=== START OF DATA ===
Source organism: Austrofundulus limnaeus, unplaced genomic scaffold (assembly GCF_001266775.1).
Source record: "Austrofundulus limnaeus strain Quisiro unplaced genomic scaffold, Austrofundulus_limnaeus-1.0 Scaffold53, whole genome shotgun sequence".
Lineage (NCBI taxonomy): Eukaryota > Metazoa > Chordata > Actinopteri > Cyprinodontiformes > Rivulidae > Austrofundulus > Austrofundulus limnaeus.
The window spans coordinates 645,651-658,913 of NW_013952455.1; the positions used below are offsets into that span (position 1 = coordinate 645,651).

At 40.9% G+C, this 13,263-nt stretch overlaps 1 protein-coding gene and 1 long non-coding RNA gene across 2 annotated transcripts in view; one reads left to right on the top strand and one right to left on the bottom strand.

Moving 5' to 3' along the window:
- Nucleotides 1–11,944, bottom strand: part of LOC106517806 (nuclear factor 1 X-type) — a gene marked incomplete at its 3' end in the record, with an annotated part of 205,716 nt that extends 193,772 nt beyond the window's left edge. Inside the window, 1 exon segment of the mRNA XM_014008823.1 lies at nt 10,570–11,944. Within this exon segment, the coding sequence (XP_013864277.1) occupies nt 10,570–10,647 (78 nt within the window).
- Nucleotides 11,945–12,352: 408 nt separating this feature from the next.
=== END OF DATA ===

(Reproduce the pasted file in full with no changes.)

Source organism: Austrofundulus limnaeus, unplaced genomic scaffold (assembly GCF_001266775.1).
Source record: "Austrofundulus limnaeus strain Quisiro unplaced genomic scaffold, Austrofundulus_limnaeus-1.0 Scaffold53, whole genome shotgun sequence".
Lineage (NCBI taxonomy): Eukaryota > Metazoa > Chordata > Actinopteri > Cyprinodontiformes > Rivulidae > Austrofundulus > Austrofundulus limnaeus.
The window spans coordinates 645,651-658,913 of NW_013952455.1; the positions used below are offsets into that span (position 1 = coordinate 645,651).

At 40.9% G+C, this 13,263-nt stretch overlaps 1 protein-coding gene and 1 long non-coding RNA gene across 2 annotated transcripts in view; one reads left to right on the top strand and one right to left on the bottom strand.

Moving 5' to 3' along the window:
- Nucleotides 1–11,944, bottom strand: part of LOC106517806 (nuclear factor 1 X-type) — a gene marked incomplete at its 3' end in the record, with an annotated part of 205,716 nt that extends 193,772 nt beyond the window's left edge. Inside the window, 1 exon segment of the mRNA XM_014008823.1 lies at nt 10,570–11,944. Within this exon segment, the coding sequence (XP_013864277.1) occupies nt 10,570–10,647 (78 nt within the window).
- Nucleotides 11,945–12,352: 408 nt separating this feature from the next.